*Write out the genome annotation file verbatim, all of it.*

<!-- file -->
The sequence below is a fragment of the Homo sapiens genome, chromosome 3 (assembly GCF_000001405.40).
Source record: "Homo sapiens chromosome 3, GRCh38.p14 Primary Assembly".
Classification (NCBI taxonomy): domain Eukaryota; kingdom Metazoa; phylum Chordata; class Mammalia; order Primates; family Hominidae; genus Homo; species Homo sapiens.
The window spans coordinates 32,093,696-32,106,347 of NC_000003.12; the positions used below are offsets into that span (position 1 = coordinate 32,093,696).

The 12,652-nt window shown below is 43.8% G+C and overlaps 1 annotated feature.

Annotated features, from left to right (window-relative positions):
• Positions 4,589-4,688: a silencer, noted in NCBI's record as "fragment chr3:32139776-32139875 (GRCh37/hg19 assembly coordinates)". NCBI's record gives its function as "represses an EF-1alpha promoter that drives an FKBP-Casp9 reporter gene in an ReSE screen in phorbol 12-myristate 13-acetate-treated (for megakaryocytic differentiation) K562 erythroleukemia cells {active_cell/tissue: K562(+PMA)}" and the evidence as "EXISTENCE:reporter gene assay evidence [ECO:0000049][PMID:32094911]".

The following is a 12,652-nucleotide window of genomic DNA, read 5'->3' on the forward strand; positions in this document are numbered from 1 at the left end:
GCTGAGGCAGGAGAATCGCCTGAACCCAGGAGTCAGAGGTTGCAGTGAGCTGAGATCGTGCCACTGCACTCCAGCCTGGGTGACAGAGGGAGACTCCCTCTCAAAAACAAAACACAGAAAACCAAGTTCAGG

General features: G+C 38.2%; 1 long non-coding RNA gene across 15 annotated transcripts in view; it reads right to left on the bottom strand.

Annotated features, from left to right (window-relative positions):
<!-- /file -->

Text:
The sequence below is a fragment of the Homo sapiens genome, chromosome 3 (assembly GCF_000001405.40).
Source record: "Homo sapiens chromosome 3, GRCh38.p14 Primary Assembly".
Classification (NCBI taxonomy): domain Eukaryota; kingdom Metazoa; phylum Chordata; class Mammalia; order Primates; family Hominidae; genus Homo; species Homo sapiens.
The window spans coordinates 32,093,696-32,106,347 of NC_000003.12; the positions used below are offsets into that span (position 1 = coordinate 32,093,696).

The 12,652-nt window shown below is 43.8% G+C and overlaps 1 annotated feature.

Annotated features, from left to right (window-relative positions):
• Positions 4,589-4,688: a silencer, noted in NCBI's record as "fragment chr3:32139776-32139875 (GRCh37/hg19 assembly coordinates)". NCBI's record gives its function as "represses an EF-1alpha promoter that drives an FKBP-Casp9 reporter gene in an ReSE screen in phorbol 12-myristate 13-acetate-treated (for megakaryocytic differentiation) K562 erythroleukemia cells {active_cell/tissue: K562(+PMA)}" and the evidence as "EXISTENCE:reporter gene assay evidence [ECO:0000049][PMID:32094911]".

The following is a 12,652-nucleotide window of genomic DNA, read 5'->3' on the forward strand; positions in this document are numbered from 1 at the left end:
GCTGAGGCAGGAGAATCGCCTGAACCCAGGAGTCAGAGGTTGCAGTGAGCTGAGATCGTGCCACTGCACTCCAGCCTGGGTGACAGAGGGAGACTCCCTCTCAAAAACAAAACACAGAAAACCAAGTTCAGG

General features: G+C 38.2%; 1 long non-coding RNA gene across 15 annotated transcripts in view; it reads right to left on the bottom strand.

Annotated features, from left to right (window-relative positions):